As soon as Yom Kippur’s palpable sound of silence comes to an end, there is the unmistakable clank of sukkah building and the flurry of activity that traditionally accompanies Sukkot.
By the next morning, sukkahs have sprung up all over town, including on apartment balconies specially designed to fulfill the halachic requirement of seeing the stars, rather than the upstairs neighbour’s balcony, above the sukkah.
Overnight, Israeli consumers move on from honey and bikes to sukkah accessories.Large DIY chains and special companies sell complete sukkah kits, both traditional wooden and modern tubular high-tech varieties.
The special Sukkot souk has just opened in the center of town. Here you can buy every possible item connected to the festival: lulavim, etrogim and all manner of decorative items including tinsel – yes, I did say tinsel. Incongrous as it sounds, tinsel is a popular sukkah decoration here.
Raanana municipality prunes the city’s palm trees in order to provide us with the long leaves – “schuch” – for the succah. These can be collected as required free of charge and transported home.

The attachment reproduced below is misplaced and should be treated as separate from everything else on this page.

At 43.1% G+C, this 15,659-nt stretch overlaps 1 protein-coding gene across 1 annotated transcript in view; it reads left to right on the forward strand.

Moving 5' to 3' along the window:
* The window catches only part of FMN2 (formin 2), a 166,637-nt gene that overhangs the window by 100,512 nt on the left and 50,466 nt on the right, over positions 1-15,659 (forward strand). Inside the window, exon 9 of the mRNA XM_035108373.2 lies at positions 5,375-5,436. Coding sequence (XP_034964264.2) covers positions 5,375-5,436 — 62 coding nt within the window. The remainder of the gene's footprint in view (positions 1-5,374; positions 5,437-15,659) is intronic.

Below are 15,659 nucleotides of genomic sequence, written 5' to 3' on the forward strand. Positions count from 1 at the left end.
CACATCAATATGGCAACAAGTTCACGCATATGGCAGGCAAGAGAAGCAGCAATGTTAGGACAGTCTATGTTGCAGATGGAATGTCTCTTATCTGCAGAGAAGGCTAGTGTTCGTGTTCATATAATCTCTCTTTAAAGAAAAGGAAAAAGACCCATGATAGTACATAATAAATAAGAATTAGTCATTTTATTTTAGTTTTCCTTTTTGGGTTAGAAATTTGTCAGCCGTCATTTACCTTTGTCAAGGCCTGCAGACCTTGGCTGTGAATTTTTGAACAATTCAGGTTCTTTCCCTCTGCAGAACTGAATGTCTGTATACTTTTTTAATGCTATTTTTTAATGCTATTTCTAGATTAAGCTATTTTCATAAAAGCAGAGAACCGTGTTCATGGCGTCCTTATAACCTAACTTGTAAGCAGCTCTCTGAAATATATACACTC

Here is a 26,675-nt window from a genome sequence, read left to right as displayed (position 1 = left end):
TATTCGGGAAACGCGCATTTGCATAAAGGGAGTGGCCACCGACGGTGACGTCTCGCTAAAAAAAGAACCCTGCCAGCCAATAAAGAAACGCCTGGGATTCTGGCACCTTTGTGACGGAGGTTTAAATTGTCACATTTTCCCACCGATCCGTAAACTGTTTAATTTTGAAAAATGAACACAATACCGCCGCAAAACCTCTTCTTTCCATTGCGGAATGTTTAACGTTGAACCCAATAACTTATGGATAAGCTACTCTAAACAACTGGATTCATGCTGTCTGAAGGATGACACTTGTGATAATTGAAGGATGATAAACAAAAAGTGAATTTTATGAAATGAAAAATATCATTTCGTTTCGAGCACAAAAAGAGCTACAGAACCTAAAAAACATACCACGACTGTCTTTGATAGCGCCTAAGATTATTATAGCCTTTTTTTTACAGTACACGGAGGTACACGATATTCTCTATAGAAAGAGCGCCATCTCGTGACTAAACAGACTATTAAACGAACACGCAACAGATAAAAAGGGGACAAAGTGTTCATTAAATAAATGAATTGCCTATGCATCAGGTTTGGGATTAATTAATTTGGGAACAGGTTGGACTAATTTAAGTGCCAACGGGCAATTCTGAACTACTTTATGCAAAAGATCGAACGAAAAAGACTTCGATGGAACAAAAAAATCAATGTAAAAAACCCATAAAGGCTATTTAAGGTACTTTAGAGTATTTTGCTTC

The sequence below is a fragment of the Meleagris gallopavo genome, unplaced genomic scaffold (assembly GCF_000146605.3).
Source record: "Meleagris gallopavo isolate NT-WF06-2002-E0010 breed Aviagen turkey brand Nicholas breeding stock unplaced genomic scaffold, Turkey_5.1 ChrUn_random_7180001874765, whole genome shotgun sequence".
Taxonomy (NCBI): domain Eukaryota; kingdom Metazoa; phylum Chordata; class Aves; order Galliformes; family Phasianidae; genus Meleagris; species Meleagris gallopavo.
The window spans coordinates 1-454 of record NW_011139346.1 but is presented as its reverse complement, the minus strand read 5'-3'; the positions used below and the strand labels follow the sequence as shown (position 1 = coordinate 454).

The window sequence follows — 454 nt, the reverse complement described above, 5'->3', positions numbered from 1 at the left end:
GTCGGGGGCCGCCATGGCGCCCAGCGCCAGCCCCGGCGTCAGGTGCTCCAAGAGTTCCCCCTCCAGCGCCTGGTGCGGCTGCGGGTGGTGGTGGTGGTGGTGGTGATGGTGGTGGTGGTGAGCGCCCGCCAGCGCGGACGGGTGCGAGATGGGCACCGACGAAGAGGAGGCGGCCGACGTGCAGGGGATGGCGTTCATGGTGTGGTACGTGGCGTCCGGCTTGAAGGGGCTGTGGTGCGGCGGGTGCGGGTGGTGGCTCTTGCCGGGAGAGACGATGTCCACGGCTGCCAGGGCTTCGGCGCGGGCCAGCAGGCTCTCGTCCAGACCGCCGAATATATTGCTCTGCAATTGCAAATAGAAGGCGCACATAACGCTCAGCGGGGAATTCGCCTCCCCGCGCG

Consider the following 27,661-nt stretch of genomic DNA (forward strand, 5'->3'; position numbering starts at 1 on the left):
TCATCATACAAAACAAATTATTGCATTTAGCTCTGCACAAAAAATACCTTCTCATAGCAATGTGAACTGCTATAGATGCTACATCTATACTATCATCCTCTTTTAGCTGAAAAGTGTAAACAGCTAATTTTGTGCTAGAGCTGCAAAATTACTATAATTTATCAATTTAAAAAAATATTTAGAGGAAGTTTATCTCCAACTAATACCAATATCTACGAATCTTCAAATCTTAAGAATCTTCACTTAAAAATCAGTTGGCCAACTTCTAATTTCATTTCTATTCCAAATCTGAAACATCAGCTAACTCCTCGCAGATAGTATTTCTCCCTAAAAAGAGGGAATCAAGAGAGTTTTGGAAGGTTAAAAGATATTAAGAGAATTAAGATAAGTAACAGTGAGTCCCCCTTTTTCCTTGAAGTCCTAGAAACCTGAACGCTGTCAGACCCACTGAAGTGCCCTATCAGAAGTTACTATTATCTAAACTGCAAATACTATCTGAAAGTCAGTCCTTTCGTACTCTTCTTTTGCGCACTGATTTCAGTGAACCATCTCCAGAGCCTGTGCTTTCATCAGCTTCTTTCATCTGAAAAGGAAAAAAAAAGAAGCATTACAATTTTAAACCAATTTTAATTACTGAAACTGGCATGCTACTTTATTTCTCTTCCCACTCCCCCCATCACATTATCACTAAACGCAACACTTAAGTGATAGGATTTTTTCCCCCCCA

Every city has a communal sukkah that is open to all. This one near my home appeared overnight and reflects the multi-lingual nature of Raanana.
There are sukkahs in kosher and non-kosher restaurants and in religious and secular homes, making it a truly inclusive festival. The sultry summer season usually comes to an end this time of year, giving us the perfect weather for sukkah dwelling. The first rain often falls during Sukkot but, to date, it has never led to any of our meals in the sukkah being a total washout, as was regularly the case in London.
The only minor downside to my favorite festival is that I’ve had to return for the umpteenth time to the supermarket to search, not entirely successfully, for fresh produce.Not surprisingly, with truncated working weeks and excessive demand, there is a shortage of various foods at the moment.
Still, I have managed to find peppers and cabbages, which are traditionally served stuffed with meat, rice and other vegetables during Sukkot. One reason for this tradition, I’m told, is that it’s meant to symbolize the idea of hospitality: we should literally “stuff” guests into the sukkah. If anyone has any other explanation, I’d be glad to hear it.